Adam Rothstein's Drone presents this iconic figure of contemporary warfare-the disconcertingly alluring autonomous airborne machine-through the lens of a different kind of history. Privacy and tracking algorithms run side by side with the ethics of self-guided munitions, activist political programs butt heads with emerging corporate business strategies, and all of it is tied back to the earliest experiments in driverless vehicles, quaint ancestors of today's over-mythologized UAVs. In the end, Rothstein's book is an exploration of technical agency: Where did drones come from-and what do they want? Geoff Manaugh, Editor of Landscape Futures: Instruments, Devices and Architectural Inventions and Author of the website BLDGBLOG

This lucid, visionary work is as close as one can get to science fiction without the baggage of science and/or fiction. Adam Rothstein's Drone will be a wonderful cultural artifact in twenty years. It will be like a broken pomegranate of contemporary speculations and anxieties. Bruce Sterling, Author of The Zenith Angle and Professor of Internet Studies and Science Fiction at the European Graduate School, Switzerland

Portland writer and artist Adam Rothstein's contribution to Bloomsbury's Object Lessons series digs into the history and meaning of autonomous aircraft-the ways they work, the tasks they perform, where they come from, and how the way we talk about them reflects the priorities and anxieties of our age. Ben Waterhouse, Oregon Humanities

"The Object Lessons series achieves something very close to magic: the books take ordinary even banal objects and animate them with a rich history of invention, political struggle, science, and popular mythology. Filled with fascinating details and conveyed in sharp, accessible prose, the books make the everyday world come to life. Be warned: once you've read a few of these, you'll start walking around your house, picking up random objects, and musing aloud: 'I wonder what the story is behind this thing?'" Steven Johnson, best-selling author of How We Got to Now: Six Innovations That Made the Modern World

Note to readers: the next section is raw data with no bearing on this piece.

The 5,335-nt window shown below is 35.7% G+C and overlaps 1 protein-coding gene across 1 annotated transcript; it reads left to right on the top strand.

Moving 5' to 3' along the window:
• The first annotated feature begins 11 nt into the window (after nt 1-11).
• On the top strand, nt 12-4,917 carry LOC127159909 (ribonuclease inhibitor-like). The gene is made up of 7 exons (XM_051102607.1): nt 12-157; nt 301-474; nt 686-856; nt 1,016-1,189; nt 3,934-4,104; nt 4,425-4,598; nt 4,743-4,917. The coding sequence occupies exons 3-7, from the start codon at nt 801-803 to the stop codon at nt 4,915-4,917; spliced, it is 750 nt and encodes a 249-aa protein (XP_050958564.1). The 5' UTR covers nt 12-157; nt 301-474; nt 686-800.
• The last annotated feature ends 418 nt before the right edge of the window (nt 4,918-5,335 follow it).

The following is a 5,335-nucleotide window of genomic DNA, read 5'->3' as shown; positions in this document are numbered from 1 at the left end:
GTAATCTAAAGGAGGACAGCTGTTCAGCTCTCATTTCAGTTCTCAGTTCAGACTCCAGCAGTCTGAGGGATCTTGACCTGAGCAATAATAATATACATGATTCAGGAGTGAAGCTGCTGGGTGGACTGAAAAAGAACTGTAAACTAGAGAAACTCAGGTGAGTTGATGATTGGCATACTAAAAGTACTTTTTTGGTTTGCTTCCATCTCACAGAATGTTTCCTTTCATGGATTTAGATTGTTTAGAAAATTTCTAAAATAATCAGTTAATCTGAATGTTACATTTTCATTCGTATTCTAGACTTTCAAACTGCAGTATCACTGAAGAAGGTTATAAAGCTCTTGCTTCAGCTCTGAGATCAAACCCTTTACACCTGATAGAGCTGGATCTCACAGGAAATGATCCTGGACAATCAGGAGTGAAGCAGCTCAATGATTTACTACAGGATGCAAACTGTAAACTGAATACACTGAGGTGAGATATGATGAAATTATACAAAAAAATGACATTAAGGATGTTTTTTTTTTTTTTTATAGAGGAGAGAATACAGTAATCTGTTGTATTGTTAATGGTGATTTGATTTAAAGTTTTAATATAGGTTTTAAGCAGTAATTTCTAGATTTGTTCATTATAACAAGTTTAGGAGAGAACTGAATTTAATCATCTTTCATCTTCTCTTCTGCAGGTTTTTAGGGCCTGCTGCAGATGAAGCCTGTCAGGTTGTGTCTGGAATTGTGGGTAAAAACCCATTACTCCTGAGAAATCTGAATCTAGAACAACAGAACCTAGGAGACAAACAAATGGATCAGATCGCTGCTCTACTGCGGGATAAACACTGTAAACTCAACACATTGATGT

"The Object Lessons project, edited by game theory legend Ian Bogost and cultural studies academic Christopher Schaberg, commissions short essays and small, beautiful books about everyday objects from shipping containers to toast. The Atlantic hosts a collection of "mini object-lessons," brief essays that take a deeper look at things we generally only glance upon ('Is bread toast only insofar as a human toaster perceives it to be "done?" Is bread toast when it reaches some specific level of nonenzymatic browning?'). More substantive is Bloomsbury's collection of small, gorgeously designed books that delve into their subjects in much more depth." Cory Doctorow, Boing Boing

"

"Adam Rothstein's primer on drones covers such themes ... as the representation of drones in science fiction and popular culture. The technological aspects are covered in detail, and there is interesting discussion of the way in which our understanding of technology is grounded in historical narratives. As Rothstein writes, the attempt to draw a boundary between one technology and another often ignores the fact that new technologies are not quite as new as we think." --Times Literary Supplement (reviewed by Christopher Coker)